Precautions and Warnings With Heather
It is important to know that as a progestin-only birth control pill, Heather is less effective than combined oral contraceptives (that contain an estrogen and a progestin). Other warnings and precautions for Heather involve things like an increased risk of ectopic pregnancy and potential drug interactions. You should not use this form of contraception if you have breast cancer, liver tumors, or undiagnosed abnormal genital bleeding.
What Should I Tell My Healthcare Provider Before Taking Heather?You should talk with your healthcare provider prior to using Heather® (norethindrone) if you have:
- Migraines or other unusual or severe headaches
- Liver disease, including liver failure, cirrhosis, hepatitis, or liver tumors
- Cancer (or if you have had cancer in the past)
- Unexplained vaginal bleeding.
Also, let your healthcare provider know if you are:
- Pregnant or thinking of becoming pregnant
You should also make sure to tell your healthcare provider about any other medications you are taking, including prescription and nonprescription medicines, vitamins, and herbal supplements.
Specific Heather Precautions and WarningsSome warnings and precautions to be aware of prior to using Heather include the following:
- Heather is a progestin-only birth control pill and is not as effective as combined birth control pills (which contain both a progestin and an estrogen).
- If you happen to get pregnant while taking Heather, you may have a higher risk of ectopic pregnancy (when a fertilized egg implants outside of the uterus, often called a "tubal pregnancy"). Make sure to let your healthcare provider know if you have any signs of an ectopic pregnancy, such as severe abdominal pain (stomach pain) or back pain.
- Heather does not protect against HIV, AIDS, or other sexually transmitted diseases (STDs). In many cases, it is advisable to use condoms in addition to Heather.
- It is normal to experience irregular menstrual bleeding while taking Heather. Your period may be early or late, and you may have bleeding or spotting between periods. If your period is late and you have missed any pills or took them late, you should take a pregnancy test. Also, if you miss two periods in a row, you should take a pregnancy test.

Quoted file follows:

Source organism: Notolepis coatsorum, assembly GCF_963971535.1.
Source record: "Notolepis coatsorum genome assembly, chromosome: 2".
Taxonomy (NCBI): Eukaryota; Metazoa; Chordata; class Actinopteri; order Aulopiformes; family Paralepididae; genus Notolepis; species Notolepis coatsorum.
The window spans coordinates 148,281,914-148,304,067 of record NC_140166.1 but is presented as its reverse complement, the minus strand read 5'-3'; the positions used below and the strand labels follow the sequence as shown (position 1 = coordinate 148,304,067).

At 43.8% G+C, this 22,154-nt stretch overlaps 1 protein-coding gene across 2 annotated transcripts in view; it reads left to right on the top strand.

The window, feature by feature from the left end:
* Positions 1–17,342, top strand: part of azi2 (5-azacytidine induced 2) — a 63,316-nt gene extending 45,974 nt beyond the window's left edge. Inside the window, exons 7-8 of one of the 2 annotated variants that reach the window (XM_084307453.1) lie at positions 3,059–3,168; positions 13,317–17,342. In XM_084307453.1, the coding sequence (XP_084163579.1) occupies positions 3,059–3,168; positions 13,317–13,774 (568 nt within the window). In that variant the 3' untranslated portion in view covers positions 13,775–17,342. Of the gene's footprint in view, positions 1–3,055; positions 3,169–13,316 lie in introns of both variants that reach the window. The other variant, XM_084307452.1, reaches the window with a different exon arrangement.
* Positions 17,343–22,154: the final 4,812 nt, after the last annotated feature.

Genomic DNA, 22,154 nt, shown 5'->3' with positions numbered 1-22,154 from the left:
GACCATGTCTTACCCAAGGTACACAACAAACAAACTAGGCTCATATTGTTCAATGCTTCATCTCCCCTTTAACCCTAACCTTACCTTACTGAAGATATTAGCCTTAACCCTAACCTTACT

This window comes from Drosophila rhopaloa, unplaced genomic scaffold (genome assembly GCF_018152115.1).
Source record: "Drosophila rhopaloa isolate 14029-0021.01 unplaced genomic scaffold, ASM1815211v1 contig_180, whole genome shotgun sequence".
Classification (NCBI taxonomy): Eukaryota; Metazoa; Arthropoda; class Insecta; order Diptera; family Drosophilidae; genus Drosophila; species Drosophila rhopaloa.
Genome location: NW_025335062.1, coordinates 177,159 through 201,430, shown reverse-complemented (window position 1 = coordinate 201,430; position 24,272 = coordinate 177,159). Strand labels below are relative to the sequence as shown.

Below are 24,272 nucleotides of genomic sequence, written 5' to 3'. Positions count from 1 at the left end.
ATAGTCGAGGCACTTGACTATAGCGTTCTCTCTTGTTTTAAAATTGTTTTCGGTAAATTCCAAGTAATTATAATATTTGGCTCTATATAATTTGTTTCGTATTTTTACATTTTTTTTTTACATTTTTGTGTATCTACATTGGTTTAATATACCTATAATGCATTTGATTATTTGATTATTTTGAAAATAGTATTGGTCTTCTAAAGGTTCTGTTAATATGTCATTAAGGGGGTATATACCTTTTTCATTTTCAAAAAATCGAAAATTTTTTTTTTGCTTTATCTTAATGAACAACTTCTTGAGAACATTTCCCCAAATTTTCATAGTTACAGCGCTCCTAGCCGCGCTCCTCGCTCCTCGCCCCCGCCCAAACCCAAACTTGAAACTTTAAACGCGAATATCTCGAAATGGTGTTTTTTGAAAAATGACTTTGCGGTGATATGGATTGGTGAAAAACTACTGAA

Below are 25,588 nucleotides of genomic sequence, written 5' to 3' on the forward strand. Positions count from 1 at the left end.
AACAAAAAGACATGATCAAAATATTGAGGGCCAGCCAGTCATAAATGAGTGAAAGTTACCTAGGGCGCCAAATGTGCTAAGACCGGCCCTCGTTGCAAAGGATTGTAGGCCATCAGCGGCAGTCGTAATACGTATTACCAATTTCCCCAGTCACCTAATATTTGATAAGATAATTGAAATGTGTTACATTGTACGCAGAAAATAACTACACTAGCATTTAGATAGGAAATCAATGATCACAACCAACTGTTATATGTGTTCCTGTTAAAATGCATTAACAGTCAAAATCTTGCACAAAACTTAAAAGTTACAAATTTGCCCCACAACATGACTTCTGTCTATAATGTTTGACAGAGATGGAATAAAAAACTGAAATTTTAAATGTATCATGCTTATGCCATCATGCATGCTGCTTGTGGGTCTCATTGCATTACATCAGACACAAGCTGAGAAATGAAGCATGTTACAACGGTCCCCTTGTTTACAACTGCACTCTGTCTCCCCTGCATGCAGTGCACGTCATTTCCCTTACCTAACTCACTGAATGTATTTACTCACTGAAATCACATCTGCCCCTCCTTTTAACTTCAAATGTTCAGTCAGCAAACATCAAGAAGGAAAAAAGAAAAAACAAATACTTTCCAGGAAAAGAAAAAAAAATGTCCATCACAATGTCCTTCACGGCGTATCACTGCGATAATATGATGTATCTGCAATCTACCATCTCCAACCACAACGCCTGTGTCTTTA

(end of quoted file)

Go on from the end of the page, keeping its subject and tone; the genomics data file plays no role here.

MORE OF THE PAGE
- Heather can cause ovarian cysts (noncancerous, fluid-filled sacs in the ovary). Usually, these cysts go away without treatment and rarely cause problems.
- Combined oral contraceptives may increase the risk of breast cancer and cervical cancer. It is not clear if progestin-only contraceptives (such as Heather) also increase these risks, but it may be a good idea to avoid any hormonal contraceptives if you have a history of these types of cancers.
- Heather can interact with a number of different medications (see Drug Interactions With Heather for more information). Some of these interactions are severe enough to lead to unintentional pregnancy.
- When taken correctly, Heather is very effective for preventing pregnancy. However, it becomes much less effective if taken incorrectly. Make sure you understand exactly how to take this birth control pill (including how and when to start it and what to do if you miss any pills). It is very important to take it at the exact same time each day, as taking it just a few hours late can increase the risk of pregnancy.
- Oral contraceptives increase the risk of benign (noncancerous) liver tumors. Very rarely, these tumors can rupture and cause serious problems.
- Heather may increase blood sugar levels, which can be a problem for women with diabetes. Your healthcare provider may need to monitor you more closely if you have diabetes.
- Let your healthcare provider know if you start having migraines or other unusual or severe headaches while taking Heather (or if headaches you previously had start to get worse). You may have to stop taking Heather.
- Heather is considered a pregnancy Category X medication. This means that it should not be used during pregnancy (see Nor-QD and Pregnancy).
- Although Heather is usually considered safe for women who are nursing, discuss this with your healthcare provider before taking the drug if you are breastfeeding or plan to start (see Nor-QD and Breastfeeding).